Grow Your Own Town
Flashback: 1 year, 2 months before. We see a broken soul, in her most fragile state, all because of the dying town she calls home. All she yearns for in life is an outlet for her creative being, but the environment she is buried in won’t allow it. This girl was me. I felt like I didn’t have a place. The town I lived in was barely gripping the edge. Small towns like these are on their deathbed.
Why, you may ask? I think it is the lack of community. Our sense of connection is dwindling away, but I have a solution; music. Music brings people together. Now you may be thinking, why is community so important in small towns? Well, I can tell you my friend, that living in a dead town is no Sunday drive. The lifeless aura that comes with it creates a dark outlook on life. Do you want that for your children?
Now you’re thinking, why should I care? I live in New York for God’s sake, why should I worry about those small dead towns? Well, impoverished rural towns struggle to provide adequate education. Additionally, workers struggle to find gainful employment in small towns. As a result, poorly educated workers flee the countryside due to the lack of opportunities and jobs. Now there is an increasing number of rural migrants in cities like New York, resulting in a higher percentage of undereducated, underemployed people living in the city. This puts strain on housing, medical, water and energy supply, and creates a lower quality of life for the citizens. Healthy small towns are the opposite. They are intriguing, making people want to visit or move there. The economy is much better and schools prosper. Good economy brings culture, and culture brings good economy. When people have their basic needs met, they have room to create.
Also, in the recent election, the majority of Trumps voters were from rural populations. Thriving towns provide more progressive education which can decrease the impact of ignorance. Their views make a difference. Think about it.
When I am talking about music bringing people together, I’m not talking about recorded music, but live music instead, created by local bands. Music brings magic. It gives people a place to meet other humans, and to hang out in a place other than their old boring homes. It is a spark to a thriving town. Just think of Footloose.
Eddy Nix is a major changemaker of Viroqua, WI (town of 5000) and has done it through music. Eddy founded the Driftless Books out of “part necessity, part fulfillment of a dream.” He bought a warehouse full of books in Connecticut, filling up two semi trucks, and had to have a place to put them. He stored them in his home, which at the time was “the big old post office in Viola, Wisconsin.” Tragically, right after, a huge tornado came through Viola, and took part of the building with it. The next year there was a flood, with two feet of water throughout the building.
Eddy had to get through quite a few challenges and struggles to get where he is. About seven years ago, the current building, the old tobacco warehouse, was given to him. Because of this, Eddy could get Driftless Books started. It has evolved since, and now is focused on bringing the community together.
Around 4 years ago, Eddy began incorporating music into Driftless Books, and that changed things forever. It started with “The Yellow Bellied Sap Suckers,” a local band, and then they told their friends,and the chain went on. Before long people started to call Eddy, wanting to have a show. He said, “It is a reverse of what most places have to do, in terms of going and finding people. We are lucky that way, because we have an interesting unique spot. Plus the community, people love the audience.There is a feeling of both the artists and the audience having a nice time and a magic that you can’t describe or put into words. You get such an incredible hit from some of these nights.” One thing that Eddy loves the most is getting to see young people play music, and that the whole community can share that.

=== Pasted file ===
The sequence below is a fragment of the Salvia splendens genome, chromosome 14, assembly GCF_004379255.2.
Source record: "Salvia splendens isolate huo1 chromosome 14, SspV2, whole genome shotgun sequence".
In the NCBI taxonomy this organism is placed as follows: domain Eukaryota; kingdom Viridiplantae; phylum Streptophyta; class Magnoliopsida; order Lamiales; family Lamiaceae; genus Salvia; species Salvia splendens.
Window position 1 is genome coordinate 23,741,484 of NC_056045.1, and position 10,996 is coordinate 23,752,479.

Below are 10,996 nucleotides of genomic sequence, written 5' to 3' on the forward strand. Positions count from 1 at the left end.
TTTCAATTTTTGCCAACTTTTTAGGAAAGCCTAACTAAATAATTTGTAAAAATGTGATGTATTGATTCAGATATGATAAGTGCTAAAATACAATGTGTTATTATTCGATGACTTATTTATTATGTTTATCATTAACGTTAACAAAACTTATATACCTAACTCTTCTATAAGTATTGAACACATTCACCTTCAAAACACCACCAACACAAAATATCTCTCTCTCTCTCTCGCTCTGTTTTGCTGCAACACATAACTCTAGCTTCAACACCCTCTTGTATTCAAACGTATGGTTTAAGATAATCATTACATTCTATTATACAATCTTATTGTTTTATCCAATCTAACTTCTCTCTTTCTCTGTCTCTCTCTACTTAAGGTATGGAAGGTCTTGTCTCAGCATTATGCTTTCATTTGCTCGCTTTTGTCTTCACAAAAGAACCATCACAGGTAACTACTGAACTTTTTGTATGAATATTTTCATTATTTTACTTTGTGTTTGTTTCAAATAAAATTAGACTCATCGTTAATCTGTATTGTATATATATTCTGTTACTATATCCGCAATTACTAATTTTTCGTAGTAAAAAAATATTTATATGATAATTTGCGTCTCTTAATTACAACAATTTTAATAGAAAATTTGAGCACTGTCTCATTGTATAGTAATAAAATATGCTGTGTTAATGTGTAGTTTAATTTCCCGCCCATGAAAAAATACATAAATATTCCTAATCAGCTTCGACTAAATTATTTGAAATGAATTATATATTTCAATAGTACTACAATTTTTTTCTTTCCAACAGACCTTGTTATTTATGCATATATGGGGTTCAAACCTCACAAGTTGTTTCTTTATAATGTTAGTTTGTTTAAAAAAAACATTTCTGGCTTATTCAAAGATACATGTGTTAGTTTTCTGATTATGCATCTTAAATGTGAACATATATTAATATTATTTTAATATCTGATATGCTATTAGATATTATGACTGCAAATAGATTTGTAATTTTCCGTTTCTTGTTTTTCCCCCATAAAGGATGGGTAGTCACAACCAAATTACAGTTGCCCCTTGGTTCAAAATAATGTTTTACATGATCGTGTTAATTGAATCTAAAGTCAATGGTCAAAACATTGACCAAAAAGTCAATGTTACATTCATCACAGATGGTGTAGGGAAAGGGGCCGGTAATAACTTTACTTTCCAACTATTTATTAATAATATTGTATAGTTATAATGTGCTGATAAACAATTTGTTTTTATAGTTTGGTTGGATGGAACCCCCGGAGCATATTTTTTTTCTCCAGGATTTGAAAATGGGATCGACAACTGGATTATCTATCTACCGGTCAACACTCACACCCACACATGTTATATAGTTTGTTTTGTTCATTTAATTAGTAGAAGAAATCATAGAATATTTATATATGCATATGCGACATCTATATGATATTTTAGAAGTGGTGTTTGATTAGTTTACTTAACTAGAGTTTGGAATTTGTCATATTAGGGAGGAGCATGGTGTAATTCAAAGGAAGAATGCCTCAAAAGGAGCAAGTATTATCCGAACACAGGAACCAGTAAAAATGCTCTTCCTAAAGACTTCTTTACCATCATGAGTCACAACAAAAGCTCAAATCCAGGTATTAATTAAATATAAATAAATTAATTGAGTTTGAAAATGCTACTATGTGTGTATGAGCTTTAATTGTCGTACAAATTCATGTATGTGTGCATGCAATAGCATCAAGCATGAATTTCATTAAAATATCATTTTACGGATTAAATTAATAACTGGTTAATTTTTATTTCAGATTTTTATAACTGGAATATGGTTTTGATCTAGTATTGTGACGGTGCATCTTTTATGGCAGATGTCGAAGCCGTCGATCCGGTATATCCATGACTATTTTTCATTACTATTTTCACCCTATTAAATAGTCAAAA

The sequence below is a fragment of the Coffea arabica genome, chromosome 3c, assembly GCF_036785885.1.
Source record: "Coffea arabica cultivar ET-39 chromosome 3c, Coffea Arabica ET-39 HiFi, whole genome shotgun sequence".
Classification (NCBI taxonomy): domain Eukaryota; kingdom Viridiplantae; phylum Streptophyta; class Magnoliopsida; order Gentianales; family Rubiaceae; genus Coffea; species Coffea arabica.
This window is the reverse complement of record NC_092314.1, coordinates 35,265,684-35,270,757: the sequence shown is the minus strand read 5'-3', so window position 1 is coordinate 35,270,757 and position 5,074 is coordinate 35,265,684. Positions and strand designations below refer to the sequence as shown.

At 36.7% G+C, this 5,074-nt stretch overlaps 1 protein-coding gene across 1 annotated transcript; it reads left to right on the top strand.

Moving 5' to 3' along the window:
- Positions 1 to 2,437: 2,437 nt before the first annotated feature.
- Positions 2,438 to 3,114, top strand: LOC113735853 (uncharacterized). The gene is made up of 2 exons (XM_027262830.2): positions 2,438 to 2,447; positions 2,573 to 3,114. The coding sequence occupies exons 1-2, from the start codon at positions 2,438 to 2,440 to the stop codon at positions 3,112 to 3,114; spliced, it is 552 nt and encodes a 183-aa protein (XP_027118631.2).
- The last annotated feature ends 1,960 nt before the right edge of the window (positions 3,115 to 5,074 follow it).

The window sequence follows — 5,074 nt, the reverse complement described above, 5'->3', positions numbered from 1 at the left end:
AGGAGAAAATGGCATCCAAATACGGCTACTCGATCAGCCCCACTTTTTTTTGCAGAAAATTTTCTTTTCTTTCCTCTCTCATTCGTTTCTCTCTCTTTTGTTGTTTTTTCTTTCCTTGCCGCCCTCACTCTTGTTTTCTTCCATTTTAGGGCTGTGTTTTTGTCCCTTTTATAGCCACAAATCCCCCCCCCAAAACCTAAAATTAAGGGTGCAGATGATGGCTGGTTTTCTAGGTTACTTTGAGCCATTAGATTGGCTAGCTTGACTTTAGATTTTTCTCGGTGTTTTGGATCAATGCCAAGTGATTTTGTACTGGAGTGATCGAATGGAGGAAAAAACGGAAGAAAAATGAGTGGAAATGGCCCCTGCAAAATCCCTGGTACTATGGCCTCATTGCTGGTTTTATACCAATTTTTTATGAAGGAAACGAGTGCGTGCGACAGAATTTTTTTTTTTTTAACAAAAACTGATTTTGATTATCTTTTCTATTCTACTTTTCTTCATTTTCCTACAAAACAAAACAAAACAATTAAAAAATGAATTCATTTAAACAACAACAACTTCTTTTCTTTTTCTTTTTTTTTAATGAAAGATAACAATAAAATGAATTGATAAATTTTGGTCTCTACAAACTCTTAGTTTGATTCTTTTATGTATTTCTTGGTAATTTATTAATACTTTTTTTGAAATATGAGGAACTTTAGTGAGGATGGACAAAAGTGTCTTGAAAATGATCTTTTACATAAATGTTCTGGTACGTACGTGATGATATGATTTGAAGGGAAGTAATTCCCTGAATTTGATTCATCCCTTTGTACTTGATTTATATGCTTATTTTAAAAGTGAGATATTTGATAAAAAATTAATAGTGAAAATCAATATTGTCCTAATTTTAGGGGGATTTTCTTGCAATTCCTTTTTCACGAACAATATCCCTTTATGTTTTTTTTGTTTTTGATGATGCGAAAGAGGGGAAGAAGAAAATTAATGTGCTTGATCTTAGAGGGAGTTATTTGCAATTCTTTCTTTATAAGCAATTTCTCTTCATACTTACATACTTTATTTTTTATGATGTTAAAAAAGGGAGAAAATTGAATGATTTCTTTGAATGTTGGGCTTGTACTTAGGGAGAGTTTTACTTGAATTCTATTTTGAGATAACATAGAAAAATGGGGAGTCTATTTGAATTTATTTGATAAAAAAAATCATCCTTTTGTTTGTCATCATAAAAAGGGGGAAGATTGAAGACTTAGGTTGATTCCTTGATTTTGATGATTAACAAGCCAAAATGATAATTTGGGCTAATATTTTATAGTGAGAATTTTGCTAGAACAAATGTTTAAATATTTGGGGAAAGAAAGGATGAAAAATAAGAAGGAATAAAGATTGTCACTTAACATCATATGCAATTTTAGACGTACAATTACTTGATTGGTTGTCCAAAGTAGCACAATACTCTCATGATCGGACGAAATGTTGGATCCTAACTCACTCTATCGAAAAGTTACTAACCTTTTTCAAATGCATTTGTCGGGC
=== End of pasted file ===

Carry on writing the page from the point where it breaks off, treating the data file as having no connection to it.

In Eddy’s words, “In general, community means way more than anyone can put their finger on. It’s not quantifiable, but the quality of the situation. You have to appreciate and keep the mystery in community while really taking care of it.” He talked about how much Driftless Books has helped Viroqua. I believe it has made it interesting, and gives opportunities to have little slivers of experience with people you wouldn’t have met. It reaffirms their sense of community and yours.
I asked Eddy how he thought music affected small towns and he said, “Towns where there is music, it makes it very vibrant. Towns where there’s not the opportunity, it stifles a lot of creativity and it leads to unhealthy things that kids do because there is no outlet. I mean not just kids. But I think music in small towns is critical.”
Now I ask you again, how can we fix this problem of sad dead towns? How do we call in the musicians? I think that just having a place that people can play, like Driftless Books, is enough. Creating a space where artists feel welcome to express themselves, in my opinion, would be a breeze.
But why should you care if towns brush themselves off and rise to greatness? Because without the bright lights on a map of grey, how boring would it be? Do you want to drive through another gasping town, on your commute to work, trying not to take in the dull disconnected view? Ignoring it and calling it good? Or are you ready to plant the seed of music and help it grow?
Living in a place that weighs down on you is hard. Sometimes you just want to give up, to stop caring. When you haven’t seen the greener grass, you forget to need more than brown. But I think that everyone deserves to love their community. I say its time to dig yourself out and feel the sun.
Individual views expressed in this blog are from individual students at YIHS and not representative of Ashoka, Start Empathy, or Youth Venture.